Turkey's Need for Israel's UAVs May Unite Once Close Allies

Ankara censures Israel for its attacks on Gaza, but does not hesitate to bomb the Kurdish PKK movement in much the same manner.

Turkey's patience in the face of frequent attacks by the Kurdistan Workers' Party (PKK ) ended last week, when it began a war targeted at areas with high concentrations of members of the movement, which is defined as a terrorist organization. On Thursday the Turkish army announced that it had killed 100 PKK members in areas along the Iraqi border and inside Iraq as well, a week after the PKK killed eight Turkish soldiers.

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Iraqi Kurds march

Turkey censured Israel for its activities in Gaza, but operates in a similar manner against the PKK: It penetrates Iraq's air space and bombs villages or sites suspected of housing PKK members, causing the deaths of innocent people, including women and children. And like Israeli diplomats, Turkey's ambassador was summoned to a reprimand: the Iraqi foreign minister, Hoshyar Zebari, demanded of the ambassador that his country cease its military activities on Iraqi soil immediately. Members of the Iraqi Kurdistan Parliament added the demand for an apology for Turkey's attacks in its country to this reprimand.

It appears that Ankara, which brought the term "apology" to the forefront of the new diplomatic discourse, will have to deal with this itself now.

According to Turkish sources, in this campaign the Turkish army is using unmanned aerial vehicles acquired from Israel, to which Turkish-made cameras are attached. It turns out that the amount of UAV's in Turkey's hands is insufficient, and it is seeking to purchase more, along with other military equipment, for immediate delivery. Turkey's policy until now has been to acquire Turkish-made equipment or that produced in cooperation with other countries; however, in light of the increasing attacks of the Kurdish movement and the decision to focus a military effort on it, Turkey has decided to make immediate purchases.

Rehabilitating factor

A senior Turkish source told Haaretz that it is possible that "the war against the PKK may actually be the factor that rehabilitates relations between Turkey and Israel. Turkey needs the UAV's and Israel is likely to be a good source, especially when the fact that Turkey already has a service platform for Israeli UAV's is taken into account."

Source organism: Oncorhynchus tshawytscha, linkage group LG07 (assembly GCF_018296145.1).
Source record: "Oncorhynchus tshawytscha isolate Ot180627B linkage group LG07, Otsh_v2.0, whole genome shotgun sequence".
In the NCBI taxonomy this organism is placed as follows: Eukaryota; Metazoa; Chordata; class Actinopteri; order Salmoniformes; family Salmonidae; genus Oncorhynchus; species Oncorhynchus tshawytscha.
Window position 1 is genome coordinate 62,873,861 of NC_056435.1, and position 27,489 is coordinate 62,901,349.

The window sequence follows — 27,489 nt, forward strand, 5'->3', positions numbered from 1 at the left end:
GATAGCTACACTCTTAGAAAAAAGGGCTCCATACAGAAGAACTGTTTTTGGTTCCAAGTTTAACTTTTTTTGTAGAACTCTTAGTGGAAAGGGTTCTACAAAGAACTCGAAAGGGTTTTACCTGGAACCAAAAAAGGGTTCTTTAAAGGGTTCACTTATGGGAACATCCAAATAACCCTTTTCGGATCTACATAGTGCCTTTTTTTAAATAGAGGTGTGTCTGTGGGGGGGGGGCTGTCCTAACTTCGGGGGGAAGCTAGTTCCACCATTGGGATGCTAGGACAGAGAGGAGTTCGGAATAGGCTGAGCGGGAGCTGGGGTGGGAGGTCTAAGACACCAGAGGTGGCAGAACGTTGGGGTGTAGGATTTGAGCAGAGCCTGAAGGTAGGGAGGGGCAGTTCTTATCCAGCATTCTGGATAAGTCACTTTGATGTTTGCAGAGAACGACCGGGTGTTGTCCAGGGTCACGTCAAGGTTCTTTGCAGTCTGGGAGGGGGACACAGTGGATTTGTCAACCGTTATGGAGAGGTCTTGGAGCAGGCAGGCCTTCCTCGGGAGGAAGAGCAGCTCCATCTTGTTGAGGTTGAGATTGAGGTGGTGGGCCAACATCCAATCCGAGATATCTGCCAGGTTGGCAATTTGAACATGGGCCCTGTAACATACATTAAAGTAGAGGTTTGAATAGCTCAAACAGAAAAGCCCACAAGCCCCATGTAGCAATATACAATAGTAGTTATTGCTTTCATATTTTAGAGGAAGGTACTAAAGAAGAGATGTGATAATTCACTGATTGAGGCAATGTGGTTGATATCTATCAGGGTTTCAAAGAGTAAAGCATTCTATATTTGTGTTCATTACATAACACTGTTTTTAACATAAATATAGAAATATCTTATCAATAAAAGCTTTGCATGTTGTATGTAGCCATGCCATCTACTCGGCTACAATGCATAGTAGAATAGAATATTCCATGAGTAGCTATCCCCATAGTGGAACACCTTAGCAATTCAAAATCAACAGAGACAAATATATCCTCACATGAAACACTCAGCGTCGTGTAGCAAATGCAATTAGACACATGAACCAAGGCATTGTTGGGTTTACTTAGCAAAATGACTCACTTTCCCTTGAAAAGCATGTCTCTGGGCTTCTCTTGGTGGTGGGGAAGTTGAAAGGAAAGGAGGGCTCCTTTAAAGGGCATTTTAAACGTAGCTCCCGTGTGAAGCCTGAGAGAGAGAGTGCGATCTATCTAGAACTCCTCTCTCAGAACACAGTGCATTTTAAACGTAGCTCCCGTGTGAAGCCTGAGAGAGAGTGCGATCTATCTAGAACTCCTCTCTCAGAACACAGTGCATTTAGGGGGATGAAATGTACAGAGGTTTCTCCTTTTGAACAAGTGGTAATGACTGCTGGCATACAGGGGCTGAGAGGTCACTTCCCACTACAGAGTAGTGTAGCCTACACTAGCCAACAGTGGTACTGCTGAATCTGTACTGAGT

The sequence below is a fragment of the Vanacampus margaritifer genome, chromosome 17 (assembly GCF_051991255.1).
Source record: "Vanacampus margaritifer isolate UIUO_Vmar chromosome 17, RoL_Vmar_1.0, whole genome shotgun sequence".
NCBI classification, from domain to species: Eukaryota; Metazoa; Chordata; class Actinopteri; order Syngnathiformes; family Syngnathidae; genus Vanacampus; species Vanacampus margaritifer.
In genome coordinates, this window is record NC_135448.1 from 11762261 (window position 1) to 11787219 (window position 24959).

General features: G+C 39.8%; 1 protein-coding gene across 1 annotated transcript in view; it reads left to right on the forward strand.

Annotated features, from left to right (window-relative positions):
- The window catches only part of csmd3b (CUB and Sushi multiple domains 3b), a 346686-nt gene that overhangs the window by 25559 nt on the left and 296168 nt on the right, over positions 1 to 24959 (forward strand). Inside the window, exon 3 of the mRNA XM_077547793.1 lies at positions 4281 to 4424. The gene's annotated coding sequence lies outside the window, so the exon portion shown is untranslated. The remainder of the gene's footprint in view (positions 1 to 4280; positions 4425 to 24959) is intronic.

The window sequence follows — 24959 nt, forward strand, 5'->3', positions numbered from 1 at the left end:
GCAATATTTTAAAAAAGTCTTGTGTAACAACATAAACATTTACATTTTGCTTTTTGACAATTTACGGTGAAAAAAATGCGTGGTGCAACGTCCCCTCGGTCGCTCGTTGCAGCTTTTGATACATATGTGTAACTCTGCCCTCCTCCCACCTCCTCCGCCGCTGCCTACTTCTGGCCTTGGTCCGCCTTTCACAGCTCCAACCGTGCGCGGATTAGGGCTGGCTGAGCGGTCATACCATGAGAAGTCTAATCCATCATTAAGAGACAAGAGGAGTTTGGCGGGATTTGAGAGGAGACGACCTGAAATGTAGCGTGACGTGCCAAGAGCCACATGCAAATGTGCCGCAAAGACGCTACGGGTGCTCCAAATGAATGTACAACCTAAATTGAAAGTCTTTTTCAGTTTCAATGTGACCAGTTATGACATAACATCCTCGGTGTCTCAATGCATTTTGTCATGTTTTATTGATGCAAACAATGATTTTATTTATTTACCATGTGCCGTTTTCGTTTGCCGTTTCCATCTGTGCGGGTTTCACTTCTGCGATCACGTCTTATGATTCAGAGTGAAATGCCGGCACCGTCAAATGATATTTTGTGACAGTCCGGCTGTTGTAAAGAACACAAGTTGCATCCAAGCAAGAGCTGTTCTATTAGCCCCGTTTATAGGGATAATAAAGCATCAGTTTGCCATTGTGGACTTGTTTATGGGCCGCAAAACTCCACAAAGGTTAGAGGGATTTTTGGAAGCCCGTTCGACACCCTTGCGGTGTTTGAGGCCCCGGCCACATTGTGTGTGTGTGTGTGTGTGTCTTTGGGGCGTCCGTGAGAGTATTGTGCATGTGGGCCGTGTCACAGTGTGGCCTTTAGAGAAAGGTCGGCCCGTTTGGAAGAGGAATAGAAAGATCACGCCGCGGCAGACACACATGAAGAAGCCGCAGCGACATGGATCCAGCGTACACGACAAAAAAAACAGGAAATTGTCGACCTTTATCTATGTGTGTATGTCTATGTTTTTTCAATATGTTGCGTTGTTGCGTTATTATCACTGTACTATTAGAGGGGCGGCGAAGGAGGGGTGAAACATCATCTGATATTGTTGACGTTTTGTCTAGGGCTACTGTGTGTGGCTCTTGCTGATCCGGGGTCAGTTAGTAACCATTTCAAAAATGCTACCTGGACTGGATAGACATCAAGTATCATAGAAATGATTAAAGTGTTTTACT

The Turkish newspaper Hurriyet reports that the army intends to buy combat helicopters "off the shelf," in addition to those ordered from the Italian AgustaWestland firm, which were co-produced with Turkish Aerospace Industries.

The war against the PKK has been going on for a long time. Since 1984, more than 40,000 people have been killed. During the last two years, the government of Recep Tayyip Erdogan has tried to reach agreements with the leader of the group, to offer reconciliation, and even announced an effort to rebuild Kurdish areas of Turkey. Alongside these efforts, however, Ankara acted against the Kurdish activists who ran for parliament and some of them were arrested, which led to violent confrontations between Turkish Kurds and the police force.

Military fatigues

The campaign against the PKK has also stirred up Turkish politics: This week a recording was leaked to the media in which the previous army chief of staff, Isik Kosaner, is apparently heard saying that the Turkish army is losing its fight against the Kurds due to failures in organization and coordination. Kosaner resigned his post in July, together with the heads of other army branches, in protest following the arrest of senior officers in the "Ergenekon Affair," in which they and other public figures were accused of instigating a military coup. In the recording, a person who appears to be Kosaner says that soldiers abandoned their weapons and deserted during the fighting. In the wake of the publicity that followed, families of soldiers who were killed are demanding compensation from the government for the death of their loved ones due to army negligence.

And this is not the only scandal. In the recording, Kosaner also warns senior commanders about the new law passed by the Turkish parliament which states that the army's civilian business will be under civilian control. "Be careful, financial matters will be much more serious from now on," he says.

The Turkish army, through its soldiers' aid center, owns many civilian factories, including the car assembly firm Renault Fluence, cement factories, hotels and residences that are intended to house soldiers but are sold on the free market. These businesses, worth billions of dollars, have enjoyed complete freedom until now, without any government oversight. The army pension fund will also be under government control now, and according to Kosaner, will be reduced by 15 percent following the introduction of new taxes.

While the Turkish army is beginning to feel government pressure on its pockets, the Turkish government intends to adopt a new fighting strategy against the PKK: Special police and gendarmerie forces will be put in charge, while the Turkish army will concentrate on defending borders. In this way Erdogan's government is in effect declaring that it no longer trusts the army's ability to conduct an effective war against Kurdish terror and plans to become directly involved in the operative side, which until now was free of oversight.

The war against the PKK is the pillar of the policy on which Turkey conditioned its diplomatic cooperation with Syria and Iran. But this policy is changing. Turkey is becoming Syria's biggest critic, while Iran attacks Turkey's policies toward Syria and even threatens to act against Turkey. The concern in Ankara is whether Iran will operate terror organizations in its territory, and also encourage the PKK to widen its attacks, if Turkey continues with its present approach toward Syria.